Writings of the general word's body

Saturday, March 27, 2010


Three by the Great Rift Valley in Kenya. Gill Schierhout (left) is so humble one almost forgot that her debut novel 'The Shape of Him' was on the 2010 shortlist for the Commonwealth Writers Prize for Best First Book (Africa Region). Plus there's her shortlisting for the 2008 Caine Prize for her short story The Day of the Surgical Colloquium. Mamle (middle) I've talked about in related posts. Then there's me (right).

Ovo Adagha (left) and I worked on the One World Anthology together; he now lives in the UK. Clifford Oluoch has published several books for children; and Nick Elam is famously of the Caine Prize, of course.

Caine Workshop participants by the Great Rift Valley. Samuel Munene works with The Kwani Trust in Nairobi; Valerie Tagwira currently lives in Britain while her fellow Zimbabwean, Novuyo Tshuma, is based in South Africa.

Sammy and Ignatius, nice guys

Here in the middle is Sammy, one of the key officers on the Gallmann Memorial Foundation conservancy. Here he's flanked by Mamle Kabu and MW. The amiable Sammy was a lovely presence at Ol Ari Nyiro, attending to the participants' needs with good humour. We in turn made him into an avid reader of our writings; he read many of our draft stories and engaged with the themes therein.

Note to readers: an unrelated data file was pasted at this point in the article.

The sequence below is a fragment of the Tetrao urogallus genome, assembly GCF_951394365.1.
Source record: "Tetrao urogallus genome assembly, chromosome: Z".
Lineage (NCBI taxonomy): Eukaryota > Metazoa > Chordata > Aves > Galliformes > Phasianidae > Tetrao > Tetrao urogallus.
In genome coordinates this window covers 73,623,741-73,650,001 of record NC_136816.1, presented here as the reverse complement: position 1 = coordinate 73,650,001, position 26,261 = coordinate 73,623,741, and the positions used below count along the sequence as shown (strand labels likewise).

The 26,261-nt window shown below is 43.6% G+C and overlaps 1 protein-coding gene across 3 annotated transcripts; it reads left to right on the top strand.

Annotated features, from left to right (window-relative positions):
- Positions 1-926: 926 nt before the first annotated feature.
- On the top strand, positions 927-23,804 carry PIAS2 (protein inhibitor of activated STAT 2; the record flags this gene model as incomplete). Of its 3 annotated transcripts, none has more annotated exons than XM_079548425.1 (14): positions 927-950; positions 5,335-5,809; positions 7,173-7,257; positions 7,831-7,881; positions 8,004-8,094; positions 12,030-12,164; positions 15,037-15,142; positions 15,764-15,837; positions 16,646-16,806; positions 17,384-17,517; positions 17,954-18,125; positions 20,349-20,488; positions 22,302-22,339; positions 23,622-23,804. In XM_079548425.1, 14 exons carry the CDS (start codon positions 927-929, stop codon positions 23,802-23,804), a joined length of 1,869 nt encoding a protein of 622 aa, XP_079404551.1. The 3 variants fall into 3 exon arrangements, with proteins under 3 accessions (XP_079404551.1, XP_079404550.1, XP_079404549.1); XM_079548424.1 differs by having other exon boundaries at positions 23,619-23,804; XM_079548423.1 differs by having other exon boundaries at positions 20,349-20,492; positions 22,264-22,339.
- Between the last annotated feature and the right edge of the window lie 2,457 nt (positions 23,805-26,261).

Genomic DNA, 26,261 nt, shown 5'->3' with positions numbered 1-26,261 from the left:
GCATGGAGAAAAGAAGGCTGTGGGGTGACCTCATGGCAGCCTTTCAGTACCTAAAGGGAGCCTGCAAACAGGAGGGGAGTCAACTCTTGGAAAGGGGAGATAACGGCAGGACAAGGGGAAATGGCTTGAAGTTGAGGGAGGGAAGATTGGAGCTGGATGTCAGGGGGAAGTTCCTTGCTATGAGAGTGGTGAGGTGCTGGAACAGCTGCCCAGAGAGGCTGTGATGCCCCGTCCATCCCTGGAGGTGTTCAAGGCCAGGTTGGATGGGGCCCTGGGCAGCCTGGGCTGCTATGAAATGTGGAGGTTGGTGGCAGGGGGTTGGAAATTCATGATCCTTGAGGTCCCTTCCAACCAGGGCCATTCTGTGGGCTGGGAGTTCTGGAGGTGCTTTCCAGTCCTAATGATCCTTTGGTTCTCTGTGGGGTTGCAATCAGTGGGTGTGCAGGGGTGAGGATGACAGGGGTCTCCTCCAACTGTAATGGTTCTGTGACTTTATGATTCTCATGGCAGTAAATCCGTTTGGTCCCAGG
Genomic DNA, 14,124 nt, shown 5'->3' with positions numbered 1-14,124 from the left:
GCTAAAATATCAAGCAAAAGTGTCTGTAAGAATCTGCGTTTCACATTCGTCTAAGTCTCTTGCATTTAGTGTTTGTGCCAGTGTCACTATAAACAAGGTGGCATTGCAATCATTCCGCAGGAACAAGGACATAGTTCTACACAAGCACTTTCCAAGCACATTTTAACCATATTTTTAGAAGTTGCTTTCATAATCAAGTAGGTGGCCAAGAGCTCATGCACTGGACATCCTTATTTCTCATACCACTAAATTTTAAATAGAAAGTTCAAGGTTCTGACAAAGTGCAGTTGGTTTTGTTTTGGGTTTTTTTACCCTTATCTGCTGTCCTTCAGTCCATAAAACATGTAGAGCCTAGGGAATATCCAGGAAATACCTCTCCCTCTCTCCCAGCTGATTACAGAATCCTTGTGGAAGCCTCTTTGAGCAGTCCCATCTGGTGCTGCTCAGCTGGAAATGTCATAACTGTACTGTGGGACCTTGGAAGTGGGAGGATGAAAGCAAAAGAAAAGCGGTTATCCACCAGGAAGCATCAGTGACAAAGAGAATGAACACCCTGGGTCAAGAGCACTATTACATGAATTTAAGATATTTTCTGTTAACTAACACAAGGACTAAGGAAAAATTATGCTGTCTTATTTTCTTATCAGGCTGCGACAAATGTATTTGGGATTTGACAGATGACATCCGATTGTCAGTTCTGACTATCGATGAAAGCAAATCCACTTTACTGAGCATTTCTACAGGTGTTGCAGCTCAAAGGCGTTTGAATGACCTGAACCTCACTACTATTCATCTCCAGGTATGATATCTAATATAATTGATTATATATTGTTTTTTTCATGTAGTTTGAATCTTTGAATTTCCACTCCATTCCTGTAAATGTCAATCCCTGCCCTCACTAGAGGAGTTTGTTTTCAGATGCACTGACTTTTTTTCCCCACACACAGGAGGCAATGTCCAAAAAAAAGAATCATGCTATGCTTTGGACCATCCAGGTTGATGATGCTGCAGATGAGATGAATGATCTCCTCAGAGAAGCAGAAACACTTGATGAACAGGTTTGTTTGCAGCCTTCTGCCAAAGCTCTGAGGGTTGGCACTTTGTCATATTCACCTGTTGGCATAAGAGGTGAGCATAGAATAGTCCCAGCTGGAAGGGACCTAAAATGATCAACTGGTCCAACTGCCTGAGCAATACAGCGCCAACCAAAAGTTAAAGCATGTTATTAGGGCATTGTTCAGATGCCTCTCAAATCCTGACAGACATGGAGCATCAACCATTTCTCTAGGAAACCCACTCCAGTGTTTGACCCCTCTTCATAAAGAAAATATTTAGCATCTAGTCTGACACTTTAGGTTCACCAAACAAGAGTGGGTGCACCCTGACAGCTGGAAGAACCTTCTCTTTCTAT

Sammy's here flanked by Mamle Kabu and Jude Dibia. Kabu who lives in Accra, was shortlisted for the 2009 Caine Prize for her short story, The End of Skill. Dibia is the author of two novels, Walking With Shadows and Unbridled. The pavillion in this photo was one of the best spots for internet reception this end of the resort.

Ignatius (seen here with Nick Elam) also works at the resort, acting as guide on game drives and providing lots of invaluable service and advice with equanimity. He gave a wonderful lesson in astronomy under the stars one night.

The Conservancy

Pit stop on a game drive: Valerie Tagwira (Zimbabwean writer of 'The Uncertainty of Hope') and Kenyan Samuel Munene.

A tale told without bitterness
When the conservancy's founder Kuki Gallman visited the writers at the Mukatan retreat (this place has many names it seems, depending on your mood), she staged her own tale at dusk, sharing with participants her remarkable life story, including how her husband and son died in Kenya (the former in an accident and the latter killed by a snake). Yet she managed to construct an inspiring life's journey from it all. Participants listened with rapt attention.